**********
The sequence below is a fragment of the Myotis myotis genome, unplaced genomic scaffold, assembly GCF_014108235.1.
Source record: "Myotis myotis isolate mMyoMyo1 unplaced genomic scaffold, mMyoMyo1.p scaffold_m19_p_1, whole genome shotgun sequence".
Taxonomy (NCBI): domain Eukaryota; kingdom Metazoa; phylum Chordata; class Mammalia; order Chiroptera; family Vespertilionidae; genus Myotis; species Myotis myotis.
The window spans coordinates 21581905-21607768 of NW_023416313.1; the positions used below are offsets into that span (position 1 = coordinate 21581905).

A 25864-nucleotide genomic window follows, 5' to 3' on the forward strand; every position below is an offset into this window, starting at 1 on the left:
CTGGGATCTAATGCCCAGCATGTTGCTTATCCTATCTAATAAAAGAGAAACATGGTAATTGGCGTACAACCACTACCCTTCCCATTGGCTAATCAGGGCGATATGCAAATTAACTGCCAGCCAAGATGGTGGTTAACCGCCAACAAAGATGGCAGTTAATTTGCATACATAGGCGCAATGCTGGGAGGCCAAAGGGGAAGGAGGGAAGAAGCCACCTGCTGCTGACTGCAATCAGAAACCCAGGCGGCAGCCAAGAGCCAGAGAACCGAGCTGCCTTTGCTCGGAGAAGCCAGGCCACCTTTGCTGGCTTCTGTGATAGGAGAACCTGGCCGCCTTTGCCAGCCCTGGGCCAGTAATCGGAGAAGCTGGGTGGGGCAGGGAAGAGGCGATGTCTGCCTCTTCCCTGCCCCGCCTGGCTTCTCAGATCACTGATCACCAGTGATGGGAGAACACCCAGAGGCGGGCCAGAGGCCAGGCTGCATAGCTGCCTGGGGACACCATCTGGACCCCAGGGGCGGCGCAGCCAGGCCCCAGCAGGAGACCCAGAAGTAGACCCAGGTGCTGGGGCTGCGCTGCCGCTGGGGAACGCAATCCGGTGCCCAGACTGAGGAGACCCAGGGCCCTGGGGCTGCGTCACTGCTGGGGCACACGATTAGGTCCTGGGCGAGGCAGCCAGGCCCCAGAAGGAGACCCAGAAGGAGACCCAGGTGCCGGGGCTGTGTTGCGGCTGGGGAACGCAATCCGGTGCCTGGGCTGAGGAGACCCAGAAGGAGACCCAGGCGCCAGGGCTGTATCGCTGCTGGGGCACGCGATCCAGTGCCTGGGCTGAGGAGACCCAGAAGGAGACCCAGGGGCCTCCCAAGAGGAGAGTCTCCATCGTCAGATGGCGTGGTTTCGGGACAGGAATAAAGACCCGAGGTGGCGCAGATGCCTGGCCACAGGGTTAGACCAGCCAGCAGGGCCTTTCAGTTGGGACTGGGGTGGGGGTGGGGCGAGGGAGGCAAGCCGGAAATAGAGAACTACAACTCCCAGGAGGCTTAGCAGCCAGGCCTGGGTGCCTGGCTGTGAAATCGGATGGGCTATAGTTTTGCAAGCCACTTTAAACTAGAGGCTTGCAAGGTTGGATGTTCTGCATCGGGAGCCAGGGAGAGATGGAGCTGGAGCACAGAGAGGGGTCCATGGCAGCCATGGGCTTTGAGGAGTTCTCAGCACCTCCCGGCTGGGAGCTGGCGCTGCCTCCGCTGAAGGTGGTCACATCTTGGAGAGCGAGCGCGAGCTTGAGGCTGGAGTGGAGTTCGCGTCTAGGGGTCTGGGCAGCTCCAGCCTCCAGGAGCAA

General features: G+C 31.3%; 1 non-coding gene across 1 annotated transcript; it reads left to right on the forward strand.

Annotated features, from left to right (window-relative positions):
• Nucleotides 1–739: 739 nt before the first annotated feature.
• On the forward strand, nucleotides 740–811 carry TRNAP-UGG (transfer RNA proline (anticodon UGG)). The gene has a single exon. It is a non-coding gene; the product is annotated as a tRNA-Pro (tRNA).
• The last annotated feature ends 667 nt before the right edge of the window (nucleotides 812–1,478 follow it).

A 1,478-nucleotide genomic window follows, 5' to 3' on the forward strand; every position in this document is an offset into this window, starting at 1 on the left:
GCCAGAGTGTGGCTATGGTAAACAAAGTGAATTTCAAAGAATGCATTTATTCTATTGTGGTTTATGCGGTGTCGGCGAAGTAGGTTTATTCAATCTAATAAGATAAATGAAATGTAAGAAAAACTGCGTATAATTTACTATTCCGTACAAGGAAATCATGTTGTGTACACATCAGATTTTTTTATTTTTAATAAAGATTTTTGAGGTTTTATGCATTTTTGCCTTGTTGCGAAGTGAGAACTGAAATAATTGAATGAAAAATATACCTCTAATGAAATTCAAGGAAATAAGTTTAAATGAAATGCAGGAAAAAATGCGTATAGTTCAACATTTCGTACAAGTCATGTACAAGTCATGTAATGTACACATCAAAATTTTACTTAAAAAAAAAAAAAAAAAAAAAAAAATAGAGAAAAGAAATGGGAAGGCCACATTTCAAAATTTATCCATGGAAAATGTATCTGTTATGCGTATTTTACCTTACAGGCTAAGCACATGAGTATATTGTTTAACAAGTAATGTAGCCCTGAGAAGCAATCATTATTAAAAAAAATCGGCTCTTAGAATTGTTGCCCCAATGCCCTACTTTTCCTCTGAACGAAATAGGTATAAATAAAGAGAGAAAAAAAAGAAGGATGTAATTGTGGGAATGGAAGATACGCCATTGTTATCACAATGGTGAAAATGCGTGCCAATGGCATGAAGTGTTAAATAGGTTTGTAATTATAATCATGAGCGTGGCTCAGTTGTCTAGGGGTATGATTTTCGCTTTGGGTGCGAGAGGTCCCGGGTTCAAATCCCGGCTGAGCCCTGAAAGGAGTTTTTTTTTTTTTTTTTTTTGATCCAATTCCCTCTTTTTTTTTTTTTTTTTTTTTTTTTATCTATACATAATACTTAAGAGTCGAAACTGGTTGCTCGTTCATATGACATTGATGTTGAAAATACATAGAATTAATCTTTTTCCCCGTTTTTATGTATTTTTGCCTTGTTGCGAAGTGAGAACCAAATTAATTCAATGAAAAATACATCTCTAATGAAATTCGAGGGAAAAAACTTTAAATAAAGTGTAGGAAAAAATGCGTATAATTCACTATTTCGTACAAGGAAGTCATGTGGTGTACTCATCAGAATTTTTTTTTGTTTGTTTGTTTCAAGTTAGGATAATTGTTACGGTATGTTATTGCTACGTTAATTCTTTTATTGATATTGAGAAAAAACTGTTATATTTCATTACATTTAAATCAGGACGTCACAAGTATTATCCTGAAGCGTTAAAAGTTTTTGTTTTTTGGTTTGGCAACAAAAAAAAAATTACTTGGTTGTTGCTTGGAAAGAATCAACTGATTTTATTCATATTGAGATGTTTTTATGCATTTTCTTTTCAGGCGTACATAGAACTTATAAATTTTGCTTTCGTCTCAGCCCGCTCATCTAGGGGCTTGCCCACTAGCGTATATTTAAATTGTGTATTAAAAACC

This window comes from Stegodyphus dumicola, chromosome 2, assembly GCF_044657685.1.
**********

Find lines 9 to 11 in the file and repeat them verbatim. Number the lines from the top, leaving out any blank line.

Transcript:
• Nucleotides 1–739: 739 nt before the first annotated feature.
• On the forward strand, nucleotides 740–811 carry TRNAP-UGG (transfer RNA proline (anticodon UGG)). The gene has a single exon. It is a non-coding gene; the product is annotated as a tRNA-Pro (tRNA).
• The last annotated feature ends 667 nt before the right edge of the window (nucleotides 812–1,478 follow it).